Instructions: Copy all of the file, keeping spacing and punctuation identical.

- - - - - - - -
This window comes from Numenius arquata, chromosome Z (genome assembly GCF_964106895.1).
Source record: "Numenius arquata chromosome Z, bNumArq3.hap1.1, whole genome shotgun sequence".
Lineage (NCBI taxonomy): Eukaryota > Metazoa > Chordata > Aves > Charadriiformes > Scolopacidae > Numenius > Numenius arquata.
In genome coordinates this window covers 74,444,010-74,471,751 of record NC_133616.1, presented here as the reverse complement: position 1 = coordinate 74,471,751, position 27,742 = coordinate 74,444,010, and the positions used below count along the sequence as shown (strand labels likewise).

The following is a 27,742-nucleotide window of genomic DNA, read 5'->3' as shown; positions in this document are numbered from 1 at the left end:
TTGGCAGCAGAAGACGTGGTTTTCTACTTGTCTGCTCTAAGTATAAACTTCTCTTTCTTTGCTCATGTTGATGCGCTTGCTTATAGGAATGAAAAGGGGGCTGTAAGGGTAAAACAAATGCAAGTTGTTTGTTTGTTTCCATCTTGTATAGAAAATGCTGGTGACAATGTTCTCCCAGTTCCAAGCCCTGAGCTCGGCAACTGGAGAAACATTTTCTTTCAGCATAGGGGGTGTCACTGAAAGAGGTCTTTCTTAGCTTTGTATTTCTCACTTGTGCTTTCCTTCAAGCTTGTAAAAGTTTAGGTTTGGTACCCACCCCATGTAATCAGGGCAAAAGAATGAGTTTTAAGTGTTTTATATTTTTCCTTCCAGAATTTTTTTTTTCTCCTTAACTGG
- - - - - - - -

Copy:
This window comes from Numenius arquata, chromosome Z (genome assembly GCF_964106895.1).
Source record: "Numenius arquata chromosome Z, bNumArq3.hap1.1, whole genome shotgun sequence".
Lineage (NCBI taxonomy): Eukaryota > Metazoa > Chordata > Aves > Charadriiformes > Scolopacidae > Numenius > Numenius arquata.
In genome coordinates this window covers 74,444,010-74,471,751 of record NC_133616.1, presented here as the reverse complement: position 1 = coordinate 74,471,751, position 27,742 = coordinate 74,444,010, and the positions used below count along the sequence as shown (strand labels likewise).

The following is a 27,742-nucleotide window of genomic DNA, read 5'->3' as shown; positions in this document are numbered from 1 at the left end:
TTGGCAGCAGAAGACGTGGTTTTCTACTTGTCTGCTCTAAGTATAAACTTCTCTTTCTTTGCTCATGTTGATGCGCTTGCTTATAGGAATGAAAAGGGGGCTGTAAGGGTAAAACAAATGCAAGTTGTTTGTTTGTTTCCATCTTGTATAGAAAATGCTGGTGACAATGTTCTCCCAGTTCCAAGCCCTGAGCTCGGCAACTGGAGAAACATTTTCTTTCAGCATAGGGGGTGTCACTGAAAGAGGTCTTTCTTAGCTTTGTATTTCTCACTTGTGCTTTCCTTCAAGCTTGTAAAAGTTTAGGTTTGGTACCCACCCCATGTAATCAGGGCAAAAGAATGAGTTTTAAGTGTTTTATATTTTTCCTTCCAGAATTTTTTTTTTCTCCTTAACTGG